coachchia's comment history

coachchia said...

Sangaree I love the assumption I am looking over someone's shoulder. I do, however, know individuals in the grocery business and have that pipeline as information. As for cutting the programs completely, I did not say that. There are many that need this program. As for my comment about many abuses, I stand by that. Having been and teacher and coach for 25 years, I have witnessed many instances where people know nothing more than wanting a handout. They have grown up with their hand extended and feel it is their right to do so. It has even gone to the point where students refuse to bring pencils and paper to class and provide the comment, "I'm free and reduced" (this means the student is on free and reduced lunch). When a student is f/r, the school is not allowed to charge the for field trips, school activities, etc... These students grow up hearing this and know nothing more. I realize there are people not working the system but there many who are! If those are purged, major monies will be saved!

April 26, 2011 at 6:30 p.m.
coachchia said...

Since I live in one of those counties in Dr. DesJarlais' district, I have a first hand view of this topic. There are numerous individuals living here just waiting for another handout. They live off of a "crazy check" and food stamps. Many are in much better health than I and will not get a job (even when they are plentiful). I don't believe cutting is the answer but purging and reviewing those getting the handouts should occur. Watch the next time you go to the grocery in one of these areas. Observe the items in the cart of persons using foodstamps. Many, not all, will have all name brand items, junk food, cokes galore, and the best cuts of meats.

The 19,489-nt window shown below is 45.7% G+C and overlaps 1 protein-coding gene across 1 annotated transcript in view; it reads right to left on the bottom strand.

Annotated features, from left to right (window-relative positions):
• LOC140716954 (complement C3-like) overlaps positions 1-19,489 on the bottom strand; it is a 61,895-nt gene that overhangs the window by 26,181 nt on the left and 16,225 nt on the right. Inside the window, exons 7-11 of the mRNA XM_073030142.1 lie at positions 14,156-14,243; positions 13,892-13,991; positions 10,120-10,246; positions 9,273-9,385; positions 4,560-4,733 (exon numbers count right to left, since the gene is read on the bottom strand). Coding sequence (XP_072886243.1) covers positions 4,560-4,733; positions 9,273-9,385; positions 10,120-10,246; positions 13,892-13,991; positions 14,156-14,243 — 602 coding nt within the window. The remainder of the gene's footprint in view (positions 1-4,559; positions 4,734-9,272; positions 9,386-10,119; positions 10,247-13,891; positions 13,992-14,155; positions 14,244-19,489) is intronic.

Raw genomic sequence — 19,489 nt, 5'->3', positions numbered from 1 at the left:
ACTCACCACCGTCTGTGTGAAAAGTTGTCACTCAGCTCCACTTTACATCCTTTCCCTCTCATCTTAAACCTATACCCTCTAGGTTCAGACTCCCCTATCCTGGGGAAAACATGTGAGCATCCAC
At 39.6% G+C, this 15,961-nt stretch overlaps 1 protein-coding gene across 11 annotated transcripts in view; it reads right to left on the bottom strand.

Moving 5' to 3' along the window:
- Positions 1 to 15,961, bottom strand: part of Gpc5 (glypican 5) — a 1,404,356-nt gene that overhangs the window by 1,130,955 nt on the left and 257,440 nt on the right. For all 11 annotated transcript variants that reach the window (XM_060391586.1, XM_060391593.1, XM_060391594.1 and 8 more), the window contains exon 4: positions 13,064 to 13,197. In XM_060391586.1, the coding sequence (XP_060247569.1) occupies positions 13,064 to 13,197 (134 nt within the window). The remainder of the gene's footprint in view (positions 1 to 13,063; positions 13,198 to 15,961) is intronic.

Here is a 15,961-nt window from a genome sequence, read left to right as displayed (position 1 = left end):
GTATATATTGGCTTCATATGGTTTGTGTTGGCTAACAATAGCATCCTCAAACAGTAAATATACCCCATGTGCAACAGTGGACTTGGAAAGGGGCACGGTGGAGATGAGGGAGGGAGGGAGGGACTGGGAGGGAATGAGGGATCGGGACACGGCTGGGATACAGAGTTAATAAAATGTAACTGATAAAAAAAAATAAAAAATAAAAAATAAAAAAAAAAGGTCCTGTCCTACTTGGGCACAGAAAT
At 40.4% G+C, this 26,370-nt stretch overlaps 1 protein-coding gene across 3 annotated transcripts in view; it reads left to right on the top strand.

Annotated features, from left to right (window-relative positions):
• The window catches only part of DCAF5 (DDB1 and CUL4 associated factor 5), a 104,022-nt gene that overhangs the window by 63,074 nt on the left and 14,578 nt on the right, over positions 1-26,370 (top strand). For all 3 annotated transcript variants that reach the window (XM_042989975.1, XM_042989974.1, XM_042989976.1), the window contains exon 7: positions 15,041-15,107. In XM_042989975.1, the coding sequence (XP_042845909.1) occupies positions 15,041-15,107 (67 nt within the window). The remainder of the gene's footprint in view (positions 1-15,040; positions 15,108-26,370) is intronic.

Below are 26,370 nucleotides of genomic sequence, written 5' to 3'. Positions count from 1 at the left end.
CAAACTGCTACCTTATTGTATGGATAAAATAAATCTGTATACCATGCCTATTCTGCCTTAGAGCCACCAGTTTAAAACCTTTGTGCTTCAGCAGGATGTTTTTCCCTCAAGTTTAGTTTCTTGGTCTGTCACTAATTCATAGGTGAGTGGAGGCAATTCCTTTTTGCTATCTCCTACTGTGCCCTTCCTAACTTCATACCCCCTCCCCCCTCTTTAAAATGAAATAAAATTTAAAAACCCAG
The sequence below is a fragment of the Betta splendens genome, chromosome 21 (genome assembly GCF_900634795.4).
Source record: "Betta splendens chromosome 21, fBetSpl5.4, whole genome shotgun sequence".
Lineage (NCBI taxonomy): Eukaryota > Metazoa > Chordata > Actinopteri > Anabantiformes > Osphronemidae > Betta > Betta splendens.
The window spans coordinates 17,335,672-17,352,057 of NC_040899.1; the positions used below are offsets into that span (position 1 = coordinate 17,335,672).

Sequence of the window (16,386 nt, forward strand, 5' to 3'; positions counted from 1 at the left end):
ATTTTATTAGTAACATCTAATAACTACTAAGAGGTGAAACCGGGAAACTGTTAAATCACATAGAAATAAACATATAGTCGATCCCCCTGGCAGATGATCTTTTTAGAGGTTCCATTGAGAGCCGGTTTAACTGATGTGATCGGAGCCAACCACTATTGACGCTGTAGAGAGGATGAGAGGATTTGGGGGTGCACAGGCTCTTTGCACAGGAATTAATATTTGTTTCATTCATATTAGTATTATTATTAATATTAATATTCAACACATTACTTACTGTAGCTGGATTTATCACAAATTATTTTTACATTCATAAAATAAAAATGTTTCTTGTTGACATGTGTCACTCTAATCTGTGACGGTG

Not all abuse the system and their needs should be met, but there are many taking a free handout, draining our tax dollors, and teaching their children to do the same, thus creating an never ending cycle.

March 27, 2011 at 10:47 a.m.
coachchia said...

Several comments:

-How does collective bargining restrict, burden, and place a barrier for a well educated student.

-When talking about the length of our school year, in Tennessee the year begins in August and is completed in late May in many systems. Unless my math wrong, this comes to ten months.

-As for comparing our education system to Japan and China they do not educate the masses as we do here in the United States. They educate only the top students. Those not capable of college type curriculum are trained in other areas. Here, we are required to educate the masses. When our test scores are compared to other nations around the world, ours include all. Internationally, most only test the top students because they are the only ones in the university track (apples to oranges).

March 26, 2011 at 4:35 p.m.

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